“”Performance art … that usually involves getting naked and smearing stuff on your body, right?”” a student queried earlier this week, looking at the postcard ad for “”Horns Wings and More Tales.”” The ad featured a black and white photo of a dancer superimposed on an attention-getting red background. True to the title, the dancers appear at various moments in the program with wings, horns and even (yes) their tails bare as they artfully spin a tale of the female experience in our culture.
The Lower Left dance company has reprised the popular “”Horns Wings and Tales,”” a powerful mish-mash of dance and performance art first performed in 1998. “”Horns Wings and More Tales”” opens tonight with “”Moving Violations”” for a seven-night, two-weekend run at Sushi Visual and Performance Art Space downtown.
The show presents a series of subtly related vignettes featuring such characters as Hairy Woman, Monster Girl and Nordstrom Woman. Through monologues and movement, the five performers bring to light the ways in which American women chafe under, cope with, and (somewhat) escape from the inherent patriarchy of our culture. The women of Lower Left are not afraid to be both poetic and aggressive, and they present a stunning piece of work.
Between mud, water, spelunking equipment, flying harnesses, crazy-but-logical monologues, glue-on body hair, and of course dance, this show covers vulgarity, beauty, anger, repressed pain and hope. Something for everyone? Not for those who seek to avoid challenges to the status quo. Viewers of previous performances have been heard uttering phrases such as “”life-changing”” and “”phenomenal.””
Opening the evening is a dance crazy with movement called “”Moving Violations.”” First choreographed by Nina Martin of Lower Left in the mid-eighties, it was revived for this year’s Trolley Dances and expanded for this performance. In addition to learning Martin’s choreography, the dancers worked together under her direction to create the fastest, most hair-raising quintets they could, crammed to capacity with lifts, jumps, flailing limbs and half-controlled falls.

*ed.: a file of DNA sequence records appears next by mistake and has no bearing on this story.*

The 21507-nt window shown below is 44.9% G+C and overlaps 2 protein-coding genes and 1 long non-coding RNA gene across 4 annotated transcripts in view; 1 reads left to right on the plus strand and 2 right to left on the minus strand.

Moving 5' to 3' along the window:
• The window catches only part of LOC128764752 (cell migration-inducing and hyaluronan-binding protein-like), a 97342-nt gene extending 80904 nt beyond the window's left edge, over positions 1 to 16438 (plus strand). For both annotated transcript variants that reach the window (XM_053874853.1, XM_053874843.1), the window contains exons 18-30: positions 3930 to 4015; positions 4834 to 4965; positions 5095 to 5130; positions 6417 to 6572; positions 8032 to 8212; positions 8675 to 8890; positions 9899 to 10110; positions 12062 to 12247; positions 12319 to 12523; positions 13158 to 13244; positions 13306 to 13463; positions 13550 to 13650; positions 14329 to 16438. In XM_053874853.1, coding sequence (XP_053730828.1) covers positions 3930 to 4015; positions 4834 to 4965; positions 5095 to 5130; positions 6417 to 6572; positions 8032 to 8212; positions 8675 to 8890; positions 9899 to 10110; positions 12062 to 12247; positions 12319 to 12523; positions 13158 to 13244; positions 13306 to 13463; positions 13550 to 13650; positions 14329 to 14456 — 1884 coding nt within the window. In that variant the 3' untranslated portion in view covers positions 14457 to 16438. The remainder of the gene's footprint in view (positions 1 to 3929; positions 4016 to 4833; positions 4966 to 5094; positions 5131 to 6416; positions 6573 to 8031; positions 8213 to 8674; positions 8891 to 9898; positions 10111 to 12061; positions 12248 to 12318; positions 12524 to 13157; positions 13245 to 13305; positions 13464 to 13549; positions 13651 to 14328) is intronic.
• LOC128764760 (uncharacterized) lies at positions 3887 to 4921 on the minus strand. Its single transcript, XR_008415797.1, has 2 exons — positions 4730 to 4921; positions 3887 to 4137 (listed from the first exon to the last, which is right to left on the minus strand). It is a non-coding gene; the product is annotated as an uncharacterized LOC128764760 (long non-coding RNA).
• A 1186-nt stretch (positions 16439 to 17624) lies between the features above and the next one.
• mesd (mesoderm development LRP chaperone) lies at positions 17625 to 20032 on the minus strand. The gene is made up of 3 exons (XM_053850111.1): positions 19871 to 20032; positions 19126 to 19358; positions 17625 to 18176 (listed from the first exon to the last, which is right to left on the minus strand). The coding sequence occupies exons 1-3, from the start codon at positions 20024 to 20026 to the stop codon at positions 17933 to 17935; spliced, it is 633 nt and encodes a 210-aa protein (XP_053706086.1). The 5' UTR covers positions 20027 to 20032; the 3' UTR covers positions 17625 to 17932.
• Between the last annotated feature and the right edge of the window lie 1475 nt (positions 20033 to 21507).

Numerous UCSD dancers and alumni are performing in the show. Alumna and UCSD Recreation gymnastics instructor Margaret Paek will be seen in both pieces. Also, over a third of the huge cast of “”Moving Violations”” comes from UCSD. Look for undergraduate Lindsay Sworski, graduate student Jean Steiner and alumni Todd Bennett, Jean Dugan, Hannah Griffith and Andrew Wass. Such a strong UCSD presence in the post-modern dance community is noteworthy, especially considering that the dance department here tends more toward the modern dance vein.
With seven performances in two weekends, UCSD students have no excuses for not going to “”Horns Wings and More Tales.”” This may be a crazy time, between finals and getting home for vacation, but so what — you’d regret missing this amazing performance.
Sushi is located on 11th Avenue, between J and K streets. Tickets for “”Horns Wings and More Tales”” are $15, $12 for students and $10 for Sushi members. Call (619) 235-8466 for information or reservations.